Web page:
Death of the Internet, Film at 11

Mel Beckman mel at beckman.org
Sun Oct 23 14:22:20 UTC 2016


Clinton,

This is excellent information. While it's not possible to see passwords in netflows (only headers are included, not packet contents), it's a sure thing that attacked victims could extract a list of infected machines from the IP address scan and then run verification scans against just those devices. Any confirmed infected devices could then be published on a blacklist, a la spam blockers. Providers then could either blackhole (at the source) or filter those addresses.

 -mel 

> On Oct 23, 2016, at 5:20 AM, clinton mielke <clinton.mielke at gmail.com> wrote:
> 
> A number of people are asking for advice on how to detect this bug. Here
> are some thoughts. Im a mathematician, and not a network operator, so would
> love feedback.
> 
> The source code of Mirai is here, and Ive had some fun taking it apart over
> the last week:
> https://krebsonsecurity.com/2016/10/hacked-cameras-dvrs-powered-todays-massive-internet-outage/
> 
> Notable findings:
> 
> * Primary infection vector is via telnet scanning. Port 23 is literally
> hardcoded in. 10% of the time, it scans for port 2323. Found that odd, but
> I suppose one of the devices its targeting uses that port.
> 
> * The malware disables any services running on ports 22, 23, and 80,
> primarily to prevent other infection opportunities. This surprises me, for
> I figured that killing port 80 might attract attention from the device
> owner, but evidently the risk of reinfection is too high to not do it. See
> line 88:
> https://github.com/jgamblin/Mirai-Source-Code/blob/master/mirai/bot/killer.c
> 
> * The malware uses a large set of signatures to kill other bots running in
> memory, like QBot. I find this interesting. A script kiddie wont, but a
> more sophisticated adversary could add Mirai itself to this list of
> signatures to out compete the released variant of the code. You can see the
> library of signatures here :
> https://github.com/jgamblin/Mirai-Source-Code/blob/master/mirai/bot/table.c
> 
> Digging around, I found that several samples of Mirai related malware have
> been uploaded and processed by the Indian honeynet's Linux sandbox. Heres a
> sample:
> https://detux.org/report.php?sha256=0b28b39f25c748b69369c18f72e937950826f189cd43227431384d34a0dce6fa
> 
> From the host connectivity log, you can see all of the port 23 scanning
> activity. The scanning is completely random, and not sequential, hopping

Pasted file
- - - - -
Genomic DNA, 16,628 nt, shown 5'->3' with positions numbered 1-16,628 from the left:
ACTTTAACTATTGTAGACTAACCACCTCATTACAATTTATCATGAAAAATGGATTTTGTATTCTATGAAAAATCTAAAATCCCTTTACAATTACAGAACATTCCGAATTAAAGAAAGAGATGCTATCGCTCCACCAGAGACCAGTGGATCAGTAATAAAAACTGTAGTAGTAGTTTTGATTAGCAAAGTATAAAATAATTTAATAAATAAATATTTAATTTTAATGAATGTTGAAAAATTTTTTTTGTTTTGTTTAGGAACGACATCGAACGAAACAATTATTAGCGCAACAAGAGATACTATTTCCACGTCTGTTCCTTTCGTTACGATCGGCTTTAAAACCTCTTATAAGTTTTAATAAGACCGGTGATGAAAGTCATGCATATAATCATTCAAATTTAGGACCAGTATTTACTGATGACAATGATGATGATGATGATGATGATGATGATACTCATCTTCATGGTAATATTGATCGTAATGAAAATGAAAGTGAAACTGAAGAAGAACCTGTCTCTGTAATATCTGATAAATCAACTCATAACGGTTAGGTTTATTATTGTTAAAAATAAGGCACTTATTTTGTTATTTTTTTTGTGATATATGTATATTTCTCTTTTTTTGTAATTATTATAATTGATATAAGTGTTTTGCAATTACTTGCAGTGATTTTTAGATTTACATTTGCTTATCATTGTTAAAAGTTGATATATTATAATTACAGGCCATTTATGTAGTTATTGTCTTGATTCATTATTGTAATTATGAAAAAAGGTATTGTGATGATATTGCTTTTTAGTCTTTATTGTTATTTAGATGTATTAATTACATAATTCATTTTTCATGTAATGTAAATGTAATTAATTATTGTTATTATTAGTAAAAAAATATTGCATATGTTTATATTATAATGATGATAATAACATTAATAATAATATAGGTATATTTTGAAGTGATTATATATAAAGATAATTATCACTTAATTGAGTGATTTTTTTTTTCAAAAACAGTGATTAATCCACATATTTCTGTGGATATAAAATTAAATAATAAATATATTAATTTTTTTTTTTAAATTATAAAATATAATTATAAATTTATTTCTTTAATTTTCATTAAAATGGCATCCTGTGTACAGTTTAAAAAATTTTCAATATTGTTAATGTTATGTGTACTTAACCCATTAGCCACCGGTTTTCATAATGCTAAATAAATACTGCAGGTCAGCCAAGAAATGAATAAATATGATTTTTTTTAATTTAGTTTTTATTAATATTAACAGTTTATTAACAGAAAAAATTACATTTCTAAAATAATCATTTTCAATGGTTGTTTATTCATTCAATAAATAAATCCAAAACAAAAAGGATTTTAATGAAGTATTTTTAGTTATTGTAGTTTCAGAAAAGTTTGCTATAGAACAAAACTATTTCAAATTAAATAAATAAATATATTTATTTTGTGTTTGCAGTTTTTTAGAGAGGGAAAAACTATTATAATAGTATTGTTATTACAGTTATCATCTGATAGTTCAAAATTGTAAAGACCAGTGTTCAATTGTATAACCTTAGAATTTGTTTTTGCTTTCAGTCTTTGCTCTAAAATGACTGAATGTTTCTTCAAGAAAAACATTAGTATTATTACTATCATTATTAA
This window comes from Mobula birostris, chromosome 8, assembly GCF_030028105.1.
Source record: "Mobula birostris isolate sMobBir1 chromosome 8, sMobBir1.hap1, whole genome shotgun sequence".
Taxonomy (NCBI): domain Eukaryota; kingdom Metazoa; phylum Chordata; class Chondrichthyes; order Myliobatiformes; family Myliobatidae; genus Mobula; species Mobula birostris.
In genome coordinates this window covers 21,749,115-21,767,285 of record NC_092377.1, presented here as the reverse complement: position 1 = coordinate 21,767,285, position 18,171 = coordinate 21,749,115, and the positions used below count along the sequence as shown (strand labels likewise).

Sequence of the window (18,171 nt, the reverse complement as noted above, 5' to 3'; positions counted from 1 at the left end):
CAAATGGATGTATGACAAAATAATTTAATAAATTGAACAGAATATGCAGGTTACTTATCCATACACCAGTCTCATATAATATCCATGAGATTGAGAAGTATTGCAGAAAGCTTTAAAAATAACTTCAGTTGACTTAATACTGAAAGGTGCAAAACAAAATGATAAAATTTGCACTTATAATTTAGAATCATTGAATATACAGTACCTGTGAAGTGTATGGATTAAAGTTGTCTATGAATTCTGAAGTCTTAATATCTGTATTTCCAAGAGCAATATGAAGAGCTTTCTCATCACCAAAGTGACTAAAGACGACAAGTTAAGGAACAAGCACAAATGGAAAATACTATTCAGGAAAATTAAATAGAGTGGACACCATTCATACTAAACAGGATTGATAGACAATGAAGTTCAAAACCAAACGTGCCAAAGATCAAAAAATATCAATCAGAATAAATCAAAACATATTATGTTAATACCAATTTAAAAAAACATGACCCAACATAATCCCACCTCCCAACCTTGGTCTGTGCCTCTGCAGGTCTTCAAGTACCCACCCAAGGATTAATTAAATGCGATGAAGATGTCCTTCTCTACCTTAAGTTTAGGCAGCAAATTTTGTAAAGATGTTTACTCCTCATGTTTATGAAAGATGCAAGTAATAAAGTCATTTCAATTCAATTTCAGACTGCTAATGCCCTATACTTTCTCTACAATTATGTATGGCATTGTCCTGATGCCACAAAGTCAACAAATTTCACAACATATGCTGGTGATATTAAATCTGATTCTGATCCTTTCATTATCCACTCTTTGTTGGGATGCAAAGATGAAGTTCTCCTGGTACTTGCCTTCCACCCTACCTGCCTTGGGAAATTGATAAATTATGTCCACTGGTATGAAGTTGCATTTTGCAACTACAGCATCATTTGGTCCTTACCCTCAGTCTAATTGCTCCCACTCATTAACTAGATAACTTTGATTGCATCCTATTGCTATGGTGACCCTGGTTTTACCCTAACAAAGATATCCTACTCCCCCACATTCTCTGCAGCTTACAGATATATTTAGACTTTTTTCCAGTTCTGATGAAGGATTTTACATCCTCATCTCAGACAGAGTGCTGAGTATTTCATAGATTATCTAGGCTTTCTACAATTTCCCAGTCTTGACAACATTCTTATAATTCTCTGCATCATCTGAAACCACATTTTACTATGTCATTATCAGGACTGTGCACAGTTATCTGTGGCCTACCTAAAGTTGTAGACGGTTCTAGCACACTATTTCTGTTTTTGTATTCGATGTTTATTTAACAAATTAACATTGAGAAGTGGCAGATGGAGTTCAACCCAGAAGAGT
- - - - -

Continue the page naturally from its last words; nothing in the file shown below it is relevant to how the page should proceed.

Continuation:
> all over the place. From a detection standpoint, that is where I would
> start, but this assumes that the hosts on your network are actively
> scanning and not lying dormant.
> 
> This file, starting on line 124, has all of the hard-coded passwords that
> the malware uses to login to telnet sessions:
> https://github.com/jgamblin/Mirai-Source-Code/blob/master/mirai/bot/scanner.c
> - Googling around, you can find the make and model number that each of
> those user/password combinations are associated with. Brian compiled a list
> actually:
> https://krebsonsecurity.com/wp-content/uploads/2016/10/IoTbadpass-Sheet1.csv
> 
> My question for you guys, since Im a theoretician and not a seasoned
> operator: how feasible or legal is it to find telnet scanning activity or
> any of these passwords in high-bandwidth netflows? If its feasible, then
> this at least gets you the active scanning population of hosts, along with
> the IPs of all of their victims.
> 
> Aside from the active scanning population, finding dormant hosts might only
> be feasible if we know the list of C&Cs used, which can very widely. For
> Mirai in particular, the actual bot itself is delivered via tftp or wget
> from another dropper host. Take a look at this other sample for this kind
> of behavior. It connects to a webserver in the netherlands and pulls down
> the payload binary:
> https://detux.org/report.php?sha256=996167e00f2aef787c432ca4ce4613edf39c5f83363b269137aff3a3e75af5a9
> 
> I think its unlikely that skilled users of this malware would keep using
> the default 'mirai.arm7' payload, but evidently some are in the wild!
> Finding these http drops might help you find recent successful infections.
> More importantly however, the payload delivered itself will have
> information about the C&C, which if we as a community gather and analyze,
> we can find more easily the total set of dormant devices waiting to attack.
> Ultimately if you know the C&C being used, you can much more easily find
> the bots.
> 
> Im going to pull apart the server code next. About time I learn GO...
> 
> Lastly, studying this malware long enough, some techniques jump to mind
> which could hypothetically infect and patch a large number of vulnerable
> hosts. Im sure someone brave enough might do this. Totally worked out for
> Robert Morris.
> 
>> On Sun, Oct 23, 2016 at 3:16 AM, Florian Weimer <fw at deneb.enyo.de> wrote:
>> 
>> * Randy Bush:
>> 
>>>> What does BCP38 have to do with this?
>>> 
>>> nothing technical, as these iot attacks are not spoofed.
>> 
>> How do you know?  Has anyone disclosed specifics?
>> 
>> I can understand that keeping details under wraps is sometimes
>> required for operational security, but if the attacks are clearly
>> succeeding, I would have expected those who posted “do something,
>> now!” messages at least some pointer to technical details of what was
>> going on.
>> 
>> Not that the underlying threat will go away until we find a way to
>> clean up almost all of the compromised devices (and without breaking
>> the Internet along the way, forever).
>> 


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